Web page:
November is open enrollment season. This could be for your employer, Medicare or the Affordable Care Act Exchange. But it is not just health insurance you need to consider. Employees may also have options for life and disability insurance as well as retirement plan contributions.
There is a lot to consider when planning for the next full year. It helps to have your financial plan in order so you know how to budget for the premium costs, what types of insurance you need and how you are tracking on your retirement goals.
Health insurance is usually the first thing we tackle in signing up for benefits. Your employer may also offer a health savings account or HSA. You will want to learn about using pre-tax dollars to help fund future medical costs. This is always associated with a high-deductible insurance plan. Consider what you expect your out-of-pocket medical costs to be for the year to determine if this is better than a lower-deductible major medical plan.
Major medical plans may also be offered in certain networks of providers. You should determine how many specialists you may need and if you will be using services that are considered out of network. In this case, the coinsurance is smaller, and the deductible may be higher.
Disability insurance premiums may be offered as pre-tax or post-tax. It is nice to get the premium paid with pre-tax dollars but keep in mind the benefits then will be taxable.
Life insurance usually comes with a basic plan, perhaps $15,000 may be included with your medical coverage. Then you may have the option to pay extra for additional life insurance on yourself, your spouse and your children. Consider that this insurance stays with the employer when you leave but also may not require underwriting or insurability. It is usually less expensive because it is group insurance rather than individual. Refer to your financial plan to determine how much permanent insurance you need and get your own policy for that amount. Consider using the employer plan for the short-term needs.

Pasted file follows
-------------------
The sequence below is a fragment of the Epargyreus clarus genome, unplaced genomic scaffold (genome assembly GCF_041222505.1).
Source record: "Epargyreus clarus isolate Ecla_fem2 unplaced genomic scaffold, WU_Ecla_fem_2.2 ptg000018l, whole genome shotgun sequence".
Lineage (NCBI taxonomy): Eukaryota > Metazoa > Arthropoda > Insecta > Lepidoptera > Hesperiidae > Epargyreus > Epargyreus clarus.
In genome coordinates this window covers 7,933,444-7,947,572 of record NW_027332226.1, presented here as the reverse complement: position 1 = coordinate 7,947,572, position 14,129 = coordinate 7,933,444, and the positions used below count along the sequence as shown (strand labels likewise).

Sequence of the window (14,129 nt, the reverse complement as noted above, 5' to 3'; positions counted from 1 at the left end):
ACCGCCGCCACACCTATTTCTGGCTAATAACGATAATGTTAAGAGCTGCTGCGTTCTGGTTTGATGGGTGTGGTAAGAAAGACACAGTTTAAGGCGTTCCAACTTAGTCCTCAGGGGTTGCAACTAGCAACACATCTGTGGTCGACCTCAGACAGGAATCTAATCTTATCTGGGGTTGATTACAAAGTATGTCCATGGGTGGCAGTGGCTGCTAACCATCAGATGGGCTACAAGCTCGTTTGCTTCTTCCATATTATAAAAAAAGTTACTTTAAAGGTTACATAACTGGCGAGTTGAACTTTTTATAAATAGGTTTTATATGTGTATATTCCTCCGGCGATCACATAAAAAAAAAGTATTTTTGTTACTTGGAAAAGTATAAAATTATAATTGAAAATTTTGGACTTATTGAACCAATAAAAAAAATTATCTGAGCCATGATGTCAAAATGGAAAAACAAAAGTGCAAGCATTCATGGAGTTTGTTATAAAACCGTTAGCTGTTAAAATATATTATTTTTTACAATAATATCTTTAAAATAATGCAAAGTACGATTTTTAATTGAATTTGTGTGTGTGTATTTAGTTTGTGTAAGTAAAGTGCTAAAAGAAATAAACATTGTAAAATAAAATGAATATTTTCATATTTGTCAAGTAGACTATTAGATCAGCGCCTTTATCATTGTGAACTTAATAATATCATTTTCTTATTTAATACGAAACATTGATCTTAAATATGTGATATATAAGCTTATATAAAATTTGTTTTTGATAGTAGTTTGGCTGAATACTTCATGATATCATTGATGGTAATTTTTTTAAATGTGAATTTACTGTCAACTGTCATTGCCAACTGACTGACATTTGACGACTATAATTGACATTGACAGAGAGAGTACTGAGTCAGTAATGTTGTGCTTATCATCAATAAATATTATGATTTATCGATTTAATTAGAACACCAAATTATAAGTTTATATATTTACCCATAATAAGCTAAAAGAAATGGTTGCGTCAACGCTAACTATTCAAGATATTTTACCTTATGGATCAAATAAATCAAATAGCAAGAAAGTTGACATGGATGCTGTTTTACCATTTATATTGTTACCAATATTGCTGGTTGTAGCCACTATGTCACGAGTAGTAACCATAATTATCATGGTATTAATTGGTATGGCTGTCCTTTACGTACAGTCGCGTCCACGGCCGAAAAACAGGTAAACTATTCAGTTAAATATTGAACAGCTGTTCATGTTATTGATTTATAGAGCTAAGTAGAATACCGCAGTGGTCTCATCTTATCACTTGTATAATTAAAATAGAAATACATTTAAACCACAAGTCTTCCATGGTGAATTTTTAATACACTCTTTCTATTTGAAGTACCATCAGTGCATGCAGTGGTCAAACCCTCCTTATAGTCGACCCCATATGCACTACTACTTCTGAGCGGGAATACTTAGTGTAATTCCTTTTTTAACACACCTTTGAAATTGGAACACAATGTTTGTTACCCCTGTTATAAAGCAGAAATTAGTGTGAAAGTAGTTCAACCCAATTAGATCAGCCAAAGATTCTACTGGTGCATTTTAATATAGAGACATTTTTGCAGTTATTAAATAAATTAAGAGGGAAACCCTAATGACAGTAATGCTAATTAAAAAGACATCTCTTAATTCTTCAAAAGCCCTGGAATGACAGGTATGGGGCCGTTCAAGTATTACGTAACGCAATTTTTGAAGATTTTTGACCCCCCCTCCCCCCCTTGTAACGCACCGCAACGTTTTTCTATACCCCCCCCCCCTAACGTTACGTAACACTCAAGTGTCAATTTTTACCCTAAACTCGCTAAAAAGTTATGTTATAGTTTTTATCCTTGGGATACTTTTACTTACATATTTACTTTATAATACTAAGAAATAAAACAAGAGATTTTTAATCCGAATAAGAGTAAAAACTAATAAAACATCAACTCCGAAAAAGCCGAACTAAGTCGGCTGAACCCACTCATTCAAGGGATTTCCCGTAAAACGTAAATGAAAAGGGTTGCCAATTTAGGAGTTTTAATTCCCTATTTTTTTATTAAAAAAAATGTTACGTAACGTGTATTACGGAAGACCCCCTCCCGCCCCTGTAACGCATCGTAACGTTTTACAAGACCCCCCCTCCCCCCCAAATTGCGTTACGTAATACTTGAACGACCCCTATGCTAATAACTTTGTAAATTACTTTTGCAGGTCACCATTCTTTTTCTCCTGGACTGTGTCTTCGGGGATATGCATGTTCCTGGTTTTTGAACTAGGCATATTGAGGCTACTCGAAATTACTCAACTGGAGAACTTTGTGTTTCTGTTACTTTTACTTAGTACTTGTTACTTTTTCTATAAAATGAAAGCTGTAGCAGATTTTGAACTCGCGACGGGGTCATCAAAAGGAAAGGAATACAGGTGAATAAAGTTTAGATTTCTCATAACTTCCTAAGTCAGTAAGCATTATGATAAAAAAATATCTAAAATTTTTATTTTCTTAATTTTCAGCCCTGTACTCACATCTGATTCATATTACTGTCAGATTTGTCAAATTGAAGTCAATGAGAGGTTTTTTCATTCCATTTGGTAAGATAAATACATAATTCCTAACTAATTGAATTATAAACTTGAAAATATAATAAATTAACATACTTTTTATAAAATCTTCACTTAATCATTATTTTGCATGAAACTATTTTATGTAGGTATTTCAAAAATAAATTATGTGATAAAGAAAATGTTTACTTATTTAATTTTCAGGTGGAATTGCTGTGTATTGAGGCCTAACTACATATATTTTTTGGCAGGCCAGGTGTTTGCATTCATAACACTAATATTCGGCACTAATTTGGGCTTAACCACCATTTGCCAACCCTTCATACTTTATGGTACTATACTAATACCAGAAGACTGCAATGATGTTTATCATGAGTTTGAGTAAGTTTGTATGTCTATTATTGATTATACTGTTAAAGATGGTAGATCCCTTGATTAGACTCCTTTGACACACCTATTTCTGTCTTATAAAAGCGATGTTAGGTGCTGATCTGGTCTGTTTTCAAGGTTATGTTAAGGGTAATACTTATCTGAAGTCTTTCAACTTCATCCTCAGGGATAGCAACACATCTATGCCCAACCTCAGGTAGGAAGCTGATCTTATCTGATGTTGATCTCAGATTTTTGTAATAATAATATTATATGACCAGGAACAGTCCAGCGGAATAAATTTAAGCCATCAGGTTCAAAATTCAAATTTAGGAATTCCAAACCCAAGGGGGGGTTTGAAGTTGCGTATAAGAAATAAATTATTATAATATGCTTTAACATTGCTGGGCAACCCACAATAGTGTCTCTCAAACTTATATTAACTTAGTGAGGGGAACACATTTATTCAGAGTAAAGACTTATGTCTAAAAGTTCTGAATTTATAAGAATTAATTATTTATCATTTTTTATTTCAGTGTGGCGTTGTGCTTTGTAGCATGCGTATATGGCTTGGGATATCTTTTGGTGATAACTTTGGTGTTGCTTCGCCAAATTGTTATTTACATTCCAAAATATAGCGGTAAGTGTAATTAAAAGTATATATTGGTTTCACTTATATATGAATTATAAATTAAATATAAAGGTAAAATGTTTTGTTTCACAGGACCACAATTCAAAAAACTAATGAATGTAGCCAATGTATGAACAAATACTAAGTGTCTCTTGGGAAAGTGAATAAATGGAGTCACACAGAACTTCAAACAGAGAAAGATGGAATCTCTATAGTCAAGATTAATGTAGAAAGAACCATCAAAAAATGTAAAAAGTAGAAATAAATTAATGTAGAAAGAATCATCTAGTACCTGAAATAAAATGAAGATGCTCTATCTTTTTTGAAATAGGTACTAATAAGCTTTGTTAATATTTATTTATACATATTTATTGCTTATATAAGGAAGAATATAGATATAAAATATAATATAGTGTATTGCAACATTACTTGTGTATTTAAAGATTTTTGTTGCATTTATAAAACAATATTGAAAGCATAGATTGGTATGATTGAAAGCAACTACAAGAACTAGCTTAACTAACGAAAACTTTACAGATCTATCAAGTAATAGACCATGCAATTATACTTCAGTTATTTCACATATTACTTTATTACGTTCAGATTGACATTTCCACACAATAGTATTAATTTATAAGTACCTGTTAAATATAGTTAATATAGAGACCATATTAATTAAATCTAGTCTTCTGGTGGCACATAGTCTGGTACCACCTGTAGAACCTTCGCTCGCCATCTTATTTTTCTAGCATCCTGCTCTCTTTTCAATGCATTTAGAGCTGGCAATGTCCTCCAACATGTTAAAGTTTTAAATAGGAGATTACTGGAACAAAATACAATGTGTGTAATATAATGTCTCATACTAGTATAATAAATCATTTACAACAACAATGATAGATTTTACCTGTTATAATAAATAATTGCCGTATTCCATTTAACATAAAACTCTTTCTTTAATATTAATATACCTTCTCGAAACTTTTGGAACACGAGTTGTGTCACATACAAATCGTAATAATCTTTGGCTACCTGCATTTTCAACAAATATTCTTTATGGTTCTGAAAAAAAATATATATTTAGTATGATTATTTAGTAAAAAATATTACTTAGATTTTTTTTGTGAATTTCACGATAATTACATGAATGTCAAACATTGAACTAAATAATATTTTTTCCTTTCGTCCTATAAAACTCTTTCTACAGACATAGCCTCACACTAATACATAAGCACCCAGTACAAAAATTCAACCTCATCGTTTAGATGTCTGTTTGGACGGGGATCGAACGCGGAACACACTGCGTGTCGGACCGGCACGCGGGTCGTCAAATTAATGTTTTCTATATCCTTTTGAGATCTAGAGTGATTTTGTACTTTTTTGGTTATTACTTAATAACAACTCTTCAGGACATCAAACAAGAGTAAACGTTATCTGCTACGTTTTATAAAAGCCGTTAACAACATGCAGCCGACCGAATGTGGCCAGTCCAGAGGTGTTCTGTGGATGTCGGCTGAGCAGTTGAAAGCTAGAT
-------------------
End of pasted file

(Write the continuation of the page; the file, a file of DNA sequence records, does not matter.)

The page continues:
Retirement savings is also crucial in planning for 2023. Limits will be increasing in 2023 to $22,500 for most employer-sponsored qualified plans such as a 401(k). The catch-up provision for those over age 50 will be $7,500. Therefore you may want to increase your 401(k) contribution to get the maximum allowed. The annual limit on IRA plans increased to $6,500, but the catch-up remains at $1,000.
The income phase-out range for taxpayers making IRA contributions to either a deductible IRA or a Roth also increased. Check with your advisor or IRS.gov to plan for your 2023 tax strategies. Couples earning less than $73,000 may be eligible for the Retirement Savings Contributions Credit.
Anyone changing jobs or planning to retire next year may benefit from a Roth Conversion. This type of preplanning could substantially improve your retirement income in the future. It is important to take the time to learn about your options to make sure you enroll for what is best for you and your family.
Patricia Kummer has been a Certified Financial Planner professional and a fiduciary for over 35 years and is Managing Director for Mariner Wealth Advisors.